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Founding Partisans

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An interesting look at early American politics- Brands does a great job of using the Founding Father's own words to remind us that from the beginning, there have been serious questions between Americans about how they planned on running the country. Things were a lot more divided after the Revolutionary War than we might have realized and here Brands shows the development of differing political parties almost from day one. I was interested to see some of the early things they had to develop (and the different plans they thought about and rejected) for how to form governments, what role a Federal government should play vs state governments, etc. There was some explanation of the compromise that led to the Electoral College we still use for presidential elections, though I wish the explanation had been a little clearer.

The book was a little mixed for me. In some sections Brands gets super detailed and into the weeds on subjects that I'm not sure he needed to (Hamilton's banking schemes for instance). Then he'd talk about states choosing the president and be very brief about it. I think someone more heavily interested in early American history would enjoy the book more than I did, but the denseness made this one drag a bit for me. Still, a timely topic, even though I felt like I had to work for it.

I received an ARC from NetGalley in exchange for an honest review

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Founding Partisans: Hamilton, Madison, Jefferson, Adams, and the Brawling Birth of American Politics

There are some people, regardless of political leanings, who place great reverence and importance upon the ‘Founding Fathers,’ their supposed ideals, and their actions & intentions as framers of the Constitution. There’s no doubt that these men did important work, but such deification tends to forget that they were exactly that: just men, fallible, opinionated, and prone to exactly the same kind of political and petty squabbling as we are today.

In “Founding Partisans,” author H.W. Brands largely uses the Founders’ own words to paint this more realistic, human portrait of the interactions and political arguments between these men. I think it really behooves us today, when arguing about constitutional rights or, more specifically, about how elements of the constitution were *intended*, to be reminded, as we are in this book, that the founders themselves strongly disagreed on many topics, that there was almost never consensus but negotiation, that in many cases nobody got exactly what they wanted.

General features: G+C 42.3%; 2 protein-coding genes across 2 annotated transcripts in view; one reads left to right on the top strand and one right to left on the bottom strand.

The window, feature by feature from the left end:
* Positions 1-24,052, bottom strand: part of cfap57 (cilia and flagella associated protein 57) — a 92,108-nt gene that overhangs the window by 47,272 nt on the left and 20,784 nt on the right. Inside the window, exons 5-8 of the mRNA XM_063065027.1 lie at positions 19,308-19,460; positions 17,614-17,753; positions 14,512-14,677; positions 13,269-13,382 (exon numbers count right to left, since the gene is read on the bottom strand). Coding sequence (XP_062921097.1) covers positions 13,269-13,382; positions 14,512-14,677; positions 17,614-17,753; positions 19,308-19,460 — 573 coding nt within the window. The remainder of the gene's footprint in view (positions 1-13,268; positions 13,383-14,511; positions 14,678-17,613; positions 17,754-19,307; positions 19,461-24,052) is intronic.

The thing that I noted particularly about “Founding Partisans,” as I mentioned, is that a majority of the narrative is told by direct quotation of the founders’ writings and speeches, with little editorializing. That it is written with a largely neutral voice, allowing the subjects themselves to make their points and illustrate their differences and disagreements with one another, keeps the book from becoming overtly partisan itself. It also avoids the pitfall of so many popular historical biographies of being a bit too generous in characterizing its subjects; sometimes it’s more fun to read about the founders’ flaws and their snipping at one another than another loving ode.

Who is this book for? People who are really interested in the ‘deep lore’ of America’s founding and Constitution, who want to hear just as much about the things that *didn’t* happen due to disagreements as they want to hear about what *did,* and who don’t require any musical numbers or extensive speculating or editorializing to find those things interesting.

In the current day, anyone can look at the American government, with its parties and partisan fighting, and wonder how anything ever gets accomplished (if it does at all). What Brands shows us in ‘Founding Partisans’ is that, really, some things never change.